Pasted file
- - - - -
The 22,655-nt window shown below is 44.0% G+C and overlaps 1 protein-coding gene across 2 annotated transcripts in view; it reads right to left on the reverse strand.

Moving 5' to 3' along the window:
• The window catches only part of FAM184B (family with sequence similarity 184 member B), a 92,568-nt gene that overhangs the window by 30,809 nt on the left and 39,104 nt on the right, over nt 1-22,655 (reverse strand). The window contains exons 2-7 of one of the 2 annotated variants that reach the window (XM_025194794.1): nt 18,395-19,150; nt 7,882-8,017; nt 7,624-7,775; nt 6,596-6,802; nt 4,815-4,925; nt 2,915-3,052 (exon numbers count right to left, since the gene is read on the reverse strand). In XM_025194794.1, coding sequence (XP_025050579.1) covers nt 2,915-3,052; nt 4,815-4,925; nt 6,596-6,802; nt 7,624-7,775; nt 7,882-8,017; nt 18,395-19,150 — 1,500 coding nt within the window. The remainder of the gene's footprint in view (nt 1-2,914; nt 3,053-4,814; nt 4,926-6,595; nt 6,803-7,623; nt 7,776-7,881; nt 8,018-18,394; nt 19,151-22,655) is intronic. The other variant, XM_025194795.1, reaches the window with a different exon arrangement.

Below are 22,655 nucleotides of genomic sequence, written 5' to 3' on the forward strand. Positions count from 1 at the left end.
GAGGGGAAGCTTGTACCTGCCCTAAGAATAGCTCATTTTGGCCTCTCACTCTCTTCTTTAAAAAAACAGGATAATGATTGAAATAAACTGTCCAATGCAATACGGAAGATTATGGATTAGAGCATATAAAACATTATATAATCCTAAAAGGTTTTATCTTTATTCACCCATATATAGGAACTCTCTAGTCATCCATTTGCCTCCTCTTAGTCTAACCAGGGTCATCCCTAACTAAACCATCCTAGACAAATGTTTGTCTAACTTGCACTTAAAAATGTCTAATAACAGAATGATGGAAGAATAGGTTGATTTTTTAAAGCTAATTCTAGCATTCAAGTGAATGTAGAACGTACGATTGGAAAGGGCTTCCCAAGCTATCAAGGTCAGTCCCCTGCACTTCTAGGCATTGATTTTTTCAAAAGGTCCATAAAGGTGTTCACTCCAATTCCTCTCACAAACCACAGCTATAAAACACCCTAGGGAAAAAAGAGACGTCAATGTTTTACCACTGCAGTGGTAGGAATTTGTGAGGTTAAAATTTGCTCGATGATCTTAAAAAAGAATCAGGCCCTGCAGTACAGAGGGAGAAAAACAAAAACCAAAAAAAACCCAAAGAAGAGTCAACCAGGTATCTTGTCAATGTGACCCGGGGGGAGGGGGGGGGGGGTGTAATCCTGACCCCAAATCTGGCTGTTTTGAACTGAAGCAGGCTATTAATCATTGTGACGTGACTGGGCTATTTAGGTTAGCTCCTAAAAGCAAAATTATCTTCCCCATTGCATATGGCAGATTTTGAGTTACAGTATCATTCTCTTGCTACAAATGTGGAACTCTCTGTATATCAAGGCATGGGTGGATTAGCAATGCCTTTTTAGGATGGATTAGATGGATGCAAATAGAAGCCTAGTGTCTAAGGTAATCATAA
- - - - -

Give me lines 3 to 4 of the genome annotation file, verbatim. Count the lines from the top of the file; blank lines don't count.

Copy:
• The window catches only part of FAM184B (family with sequence similarity 184 member B), a 92,568-nt gene that overhangs the window by 30,809 nt on the left and 39,104 nt on the right, over nt 1-22,655 (reverse strand). The window contains exons 2-7 of one of the 2 annotated variants that reach the window (XM_025194794.1): nt 18,395-19,150; nt 7,882-8,017; nt 7,624-7,775; nt 6,596-6,802; nt 4,815-4,925; nt 2,915-3,052 (exon numbers count right to left, since the gene is read on the reverse strand). In XM_025194794.1, coding sequence (XP_025050579.1) covers nt 2,915-3,052; nt 4,815-4,925; nt 6,596-6,802; nt 7,624-7,775; nt 7,882-8,017; nt 18,395-19,150 — 1,500 coding nt within the window. The remainder of the gene's footprint in view (nt 1-2,914; nt 3,053-4,814; nt 4,926-6,595; nt 6,803-7,623; nt 7,776-7,881; nt 8,018-18,394; nt 19,151-22,655) is intronic. The other variant, XM_025194795.1, reaches the window with a different exon arrangement.

Below are 22,655 nucleotides of genomic sequence, written 5' to 3' on the forward strand. Positions count from 1 at the left end.